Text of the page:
Investigation of avian vacuolar myelinopathy
Avian Vacuolar Myelinopathy (AVM) is an emerging disease that is responsible for lesions of the CNS associated with morbidity and mortality of American coots (Fulica americana) and bald eagles (Haliaeetus leucocephalus) in the southeastern United States. The number of species and birds affected by AVM has been increasing since it was first described in DeGray Lake, AR in 1994. Since that time AVM has been found on eleven lakes in 5 states including Lake Surf, NC. Affected birds are incoordinated and ataxic. Histologic examination of the CNS shows a striking diffuse, spongiform degeneration of the white matter. This study investigates the occurrence and duration of the disease; climatic variables that may influence exposure; sources of potential food/water/substrate contamination; blood chemistry changes in affected birds and histologic examination of other verterbrates associated with the Lake Surf impoundment. Results narrowed the exposure window from mid-November through early January. Mallards showed lesions within 5 days and clinical signs within 7 days of exposure. A decrease in temperature was evident at the time of disease presence. There was also an associated decrease in water turbidity and an increase in pH. Food habit studies suggest that mallards and coots fed primarily on Hydrilla verticillata which was also the most abundant vegetation found in the lake. Histopathology results from five piscine species, nine muskrat (Ondatra zibethicus), a raccoon (Procyon lotor) and an opossum (Didelphis viriginiana) showed no AVM-like lesions. Blood chemistry data did not suggest signficant organ dysfunction.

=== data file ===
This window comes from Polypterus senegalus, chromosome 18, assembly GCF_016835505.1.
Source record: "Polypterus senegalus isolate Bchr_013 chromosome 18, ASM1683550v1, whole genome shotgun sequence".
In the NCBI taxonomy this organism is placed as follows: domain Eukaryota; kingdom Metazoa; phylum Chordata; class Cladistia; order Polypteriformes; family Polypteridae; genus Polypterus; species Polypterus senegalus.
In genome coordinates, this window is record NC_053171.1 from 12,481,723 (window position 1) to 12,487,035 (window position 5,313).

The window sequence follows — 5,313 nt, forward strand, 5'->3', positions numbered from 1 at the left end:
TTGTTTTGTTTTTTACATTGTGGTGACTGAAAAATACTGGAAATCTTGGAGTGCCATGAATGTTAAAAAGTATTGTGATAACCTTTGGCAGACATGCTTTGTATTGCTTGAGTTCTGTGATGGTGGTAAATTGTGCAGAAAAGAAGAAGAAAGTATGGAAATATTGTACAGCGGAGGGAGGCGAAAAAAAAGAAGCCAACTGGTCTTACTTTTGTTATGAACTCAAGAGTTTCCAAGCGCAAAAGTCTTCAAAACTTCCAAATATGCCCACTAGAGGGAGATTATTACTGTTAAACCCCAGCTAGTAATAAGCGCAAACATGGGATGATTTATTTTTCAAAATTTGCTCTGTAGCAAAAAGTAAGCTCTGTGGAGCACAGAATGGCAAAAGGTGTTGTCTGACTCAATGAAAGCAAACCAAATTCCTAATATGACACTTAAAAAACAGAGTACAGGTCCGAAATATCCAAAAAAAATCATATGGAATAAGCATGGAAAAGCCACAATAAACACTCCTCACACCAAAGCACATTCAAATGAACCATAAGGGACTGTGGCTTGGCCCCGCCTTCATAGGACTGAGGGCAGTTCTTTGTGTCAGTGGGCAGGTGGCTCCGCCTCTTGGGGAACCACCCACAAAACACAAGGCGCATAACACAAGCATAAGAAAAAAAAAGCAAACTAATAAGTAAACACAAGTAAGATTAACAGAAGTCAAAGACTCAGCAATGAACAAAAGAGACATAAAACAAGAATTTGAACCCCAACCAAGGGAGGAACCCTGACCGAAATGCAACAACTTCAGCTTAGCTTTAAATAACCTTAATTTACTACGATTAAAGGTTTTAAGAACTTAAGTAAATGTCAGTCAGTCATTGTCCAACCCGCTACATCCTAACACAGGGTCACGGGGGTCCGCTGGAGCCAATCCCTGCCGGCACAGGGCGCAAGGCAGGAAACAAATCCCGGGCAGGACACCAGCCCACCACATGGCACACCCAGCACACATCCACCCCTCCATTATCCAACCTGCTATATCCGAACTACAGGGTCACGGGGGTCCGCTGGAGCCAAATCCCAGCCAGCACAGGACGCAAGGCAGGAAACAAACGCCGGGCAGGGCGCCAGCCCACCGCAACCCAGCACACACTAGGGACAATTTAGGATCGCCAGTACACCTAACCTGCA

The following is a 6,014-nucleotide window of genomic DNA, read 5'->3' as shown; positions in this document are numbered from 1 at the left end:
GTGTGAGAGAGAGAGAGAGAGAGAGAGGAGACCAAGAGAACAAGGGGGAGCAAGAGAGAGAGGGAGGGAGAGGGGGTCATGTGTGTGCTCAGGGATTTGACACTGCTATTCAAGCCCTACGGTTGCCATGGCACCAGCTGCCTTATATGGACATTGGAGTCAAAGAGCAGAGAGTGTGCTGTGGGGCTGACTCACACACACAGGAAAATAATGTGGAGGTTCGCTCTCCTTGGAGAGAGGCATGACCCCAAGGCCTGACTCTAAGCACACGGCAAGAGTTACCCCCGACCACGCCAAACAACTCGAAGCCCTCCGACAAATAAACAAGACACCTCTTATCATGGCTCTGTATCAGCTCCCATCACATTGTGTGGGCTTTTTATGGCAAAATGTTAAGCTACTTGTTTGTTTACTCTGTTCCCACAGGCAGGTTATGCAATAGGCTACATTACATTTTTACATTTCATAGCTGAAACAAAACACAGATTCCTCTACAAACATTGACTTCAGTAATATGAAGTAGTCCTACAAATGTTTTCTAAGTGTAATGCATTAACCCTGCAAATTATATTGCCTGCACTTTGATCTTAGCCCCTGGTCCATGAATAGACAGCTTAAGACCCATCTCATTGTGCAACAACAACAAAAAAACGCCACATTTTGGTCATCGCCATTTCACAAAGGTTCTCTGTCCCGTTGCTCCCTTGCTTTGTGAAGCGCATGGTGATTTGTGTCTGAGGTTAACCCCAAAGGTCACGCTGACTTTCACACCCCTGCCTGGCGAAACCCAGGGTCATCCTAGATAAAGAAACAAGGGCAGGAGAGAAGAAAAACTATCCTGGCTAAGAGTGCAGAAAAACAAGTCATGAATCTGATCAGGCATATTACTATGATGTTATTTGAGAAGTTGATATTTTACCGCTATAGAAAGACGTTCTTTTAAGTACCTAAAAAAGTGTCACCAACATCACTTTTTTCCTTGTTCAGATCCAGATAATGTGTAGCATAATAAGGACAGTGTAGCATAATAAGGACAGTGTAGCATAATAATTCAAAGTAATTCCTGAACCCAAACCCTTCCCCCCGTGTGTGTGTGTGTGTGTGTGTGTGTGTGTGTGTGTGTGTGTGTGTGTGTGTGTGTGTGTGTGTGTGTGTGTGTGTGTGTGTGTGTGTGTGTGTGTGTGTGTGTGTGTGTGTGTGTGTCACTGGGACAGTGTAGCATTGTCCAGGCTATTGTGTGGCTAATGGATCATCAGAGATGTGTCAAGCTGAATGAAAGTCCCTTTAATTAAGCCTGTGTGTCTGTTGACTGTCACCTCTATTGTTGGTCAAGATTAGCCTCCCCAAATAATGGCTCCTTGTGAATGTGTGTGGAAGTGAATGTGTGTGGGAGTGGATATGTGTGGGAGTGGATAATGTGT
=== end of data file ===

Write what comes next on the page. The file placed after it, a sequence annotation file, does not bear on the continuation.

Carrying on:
Senior seminar paperSeminar SF610.1 2006 G34
Birds -- Diseases -- Case studies